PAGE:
Mass Spectrometry Stocks List

Related ETFs - A few ETFs which own one or more of the above listed Mass Spectrometry stocks.

Recent Signals

Date Stock Signal Type
2021-05-05 A 20 DMA Resistance Bearish
2021-05-05 A Bollinger Band Squeeze Range Contraction
2021-05-05 A New Uptrend Bullish
2021-05-05 BRKR Bollinger Band Squeeze Range Contraction
2021-05-05 BRKR 1,2,3 Pullback Bullish Bullish Swing Setup
2021-05-05 BRKR Reversal New Highs Setup Bullish Swing Setup
2021-05-05 BRKR Non-ADX 1,2,3,4 Bullish Bullish Swing Setup
2021-05-05 BRKR 20 DMA Support Bullish
2021-05-05 BRKR New 52 Week High Strength
2021-05-05 BRKR Wide Range Bar Range Expansion
2021-05-05 CLWT Pocket Pivot Bullish Swing Setup
2021-05-05 CLWT 20 DMA Support Bullish
2021-05-05 CLWT 50 DMA Resistance Bearish
2021-05-05 CLWT Volume Surge Other
2021-05-05 MASS 50 DMA Support Bullish
2021-05-05 MASS 20 DMA Resistance Bearish
2021-05-05 MKSI MACD Bearish Centerline Cross Bearish
2021-05-05 MKSI Lower Bollinger Band Walk Weakness
2021-05-05 MKSI 50 DMA Resistance Bearish
2021-05-05 PMD Bollinger Band Squeeze Range Contraction
2021-05-05 PMD Pocket Pivot Bullish Swing Setup
2021-05-05 PMD NR7 Range Contraction
2021-05-05 PMD Narrow Range Bar Range Contraction
2021-05-05 WAT New 52 Week Closing High Bullish
2021-05-05 WAT Bollinger Band Squeeze Range Contraction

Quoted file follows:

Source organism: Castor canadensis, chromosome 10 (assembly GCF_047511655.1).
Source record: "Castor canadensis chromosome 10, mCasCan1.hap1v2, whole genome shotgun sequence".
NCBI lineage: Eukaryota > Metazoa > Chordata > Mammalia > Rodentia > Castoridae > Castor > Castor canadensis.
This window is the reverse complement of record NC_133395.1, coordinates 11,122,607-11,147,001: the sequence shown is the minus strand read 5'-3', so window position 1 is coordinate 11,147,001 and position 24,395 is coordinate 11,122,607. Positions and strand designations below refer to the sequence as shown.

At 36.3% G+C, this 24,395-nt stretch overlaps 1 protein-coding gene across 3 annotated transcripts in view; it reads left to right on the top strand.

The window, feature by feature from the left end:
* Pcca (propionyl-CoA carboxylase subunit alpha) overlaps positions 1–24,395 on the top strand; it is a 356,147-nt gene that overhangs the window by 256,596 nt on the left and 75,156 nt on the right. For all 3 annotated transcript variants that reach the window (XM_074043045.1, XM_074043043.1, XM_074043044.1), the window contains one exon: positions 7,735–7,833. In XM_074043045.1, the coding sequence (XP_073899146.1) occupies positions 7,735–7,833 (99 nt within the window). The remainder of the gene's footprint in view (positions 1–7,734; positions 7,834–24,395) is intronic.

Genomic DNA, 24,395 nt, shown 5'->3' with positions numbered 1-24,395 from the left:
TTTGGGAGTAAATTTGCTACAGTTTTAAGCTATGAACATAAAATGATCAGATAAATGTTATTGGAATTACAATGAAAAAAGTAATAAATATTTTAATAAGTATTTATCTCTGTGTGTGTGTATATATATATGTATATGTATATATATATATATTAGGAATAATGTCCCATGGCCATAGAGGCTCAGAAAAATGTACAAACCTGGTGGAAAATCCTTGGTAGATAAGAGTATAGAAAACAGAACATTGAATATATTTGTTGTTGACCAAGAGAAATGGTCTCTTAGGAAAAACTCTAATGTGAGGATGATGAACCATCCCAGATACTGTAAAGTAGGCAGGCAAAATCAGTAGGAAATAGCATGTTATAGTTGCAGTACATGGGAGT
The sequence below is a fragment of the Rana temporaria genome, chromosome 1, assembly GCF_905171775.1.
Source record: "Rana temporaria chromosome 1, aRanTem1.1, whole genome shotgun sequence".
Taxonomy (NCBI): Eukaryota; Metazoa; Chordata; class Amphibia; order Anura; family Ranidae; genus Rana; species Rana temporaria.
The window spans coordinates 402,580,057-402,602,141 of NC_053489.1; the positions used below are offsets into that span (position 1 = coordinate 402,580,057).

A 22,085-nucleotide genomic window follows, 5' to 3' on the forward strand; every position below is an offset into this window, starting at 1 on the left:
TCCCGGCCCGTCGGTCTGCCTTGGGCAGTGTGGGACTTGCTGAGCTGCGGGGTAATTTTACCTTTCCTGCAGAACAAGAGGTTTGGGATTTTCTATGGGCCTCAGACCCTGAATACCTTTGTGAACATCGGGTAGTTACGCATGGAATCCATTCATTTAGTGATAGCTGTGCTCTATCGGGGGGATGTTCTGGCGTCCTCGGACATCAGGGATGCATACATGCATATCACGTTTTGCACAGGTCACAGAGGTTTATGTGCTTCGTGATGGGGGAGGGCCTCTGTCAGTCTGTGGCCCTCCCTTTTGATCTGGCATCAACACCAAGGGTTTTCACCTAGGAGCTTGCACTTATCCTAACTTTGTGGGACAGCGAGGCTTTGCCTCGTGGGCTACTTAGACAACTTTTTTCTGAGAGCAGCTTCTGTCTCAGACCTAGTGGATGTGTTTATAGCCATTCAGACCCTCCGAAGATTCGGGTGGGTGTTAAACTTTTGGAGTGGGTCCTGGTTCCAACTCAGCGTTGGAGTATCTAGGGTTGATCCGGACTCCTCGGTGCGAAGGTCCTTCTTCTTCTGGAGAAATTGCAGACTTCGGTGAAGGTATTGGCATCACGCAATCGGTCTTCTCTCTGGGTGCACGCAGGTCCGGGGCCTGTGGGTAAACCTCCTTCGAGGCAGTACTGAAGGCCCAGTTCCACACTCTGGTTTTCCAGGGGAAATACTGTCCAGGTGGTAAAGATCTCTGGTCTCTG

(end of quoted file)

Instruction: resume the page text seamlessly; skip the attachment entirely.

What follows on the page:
2021-05-05 WAT Pocket Pivot Bullish Swing Setup
2021-05-05 WAT Crossed Above 20 DMA Bullish
2021-05-05 WAT New 52 Week High Strength

Mass spectrometry (MS) is an analytical technique that ionizes chemical species and sorts the ions based on their mass-to-charge ratio. In simpler terms, a mass spectrum measures the masses within a sample. Mass spectrometry is used in many different fields and is applied to pure samples as well as complex mixtures.
A mass spectrum is a plot of the ion signal as a function of the mass-to-charge ratio. These spectra are used to determine the elemental or isotopic signature of a sample, the masses of particles and of molecules, and to elucidate the chemical structures of molecules and other chemical compounds.
In a typical MS procedure, a sample, which may be solid, liquid, or gas, is ionized, for example by bombarding it with electrons. This may cause some of the sample's molecules to break into charged fragments. These ions are then separated according to their mass-to-charge ratio, typically by accelerating them and subjecting them to an electric or magnetic field: ions of the same mass-to-charge ratio will undergo the same amount of deflection. The ions are detected by a mechanism capable of detecting charged particles, such as an electron multiplier. Results are displayed as spectra of the relative abundance of detected ions as a function of the mass-to-charge ratio. The atoms or molecules in the sample can be identified by correlating known masses (e.g. an entire molecule) to the identified masses or through a characteristic fragmentation pattern.

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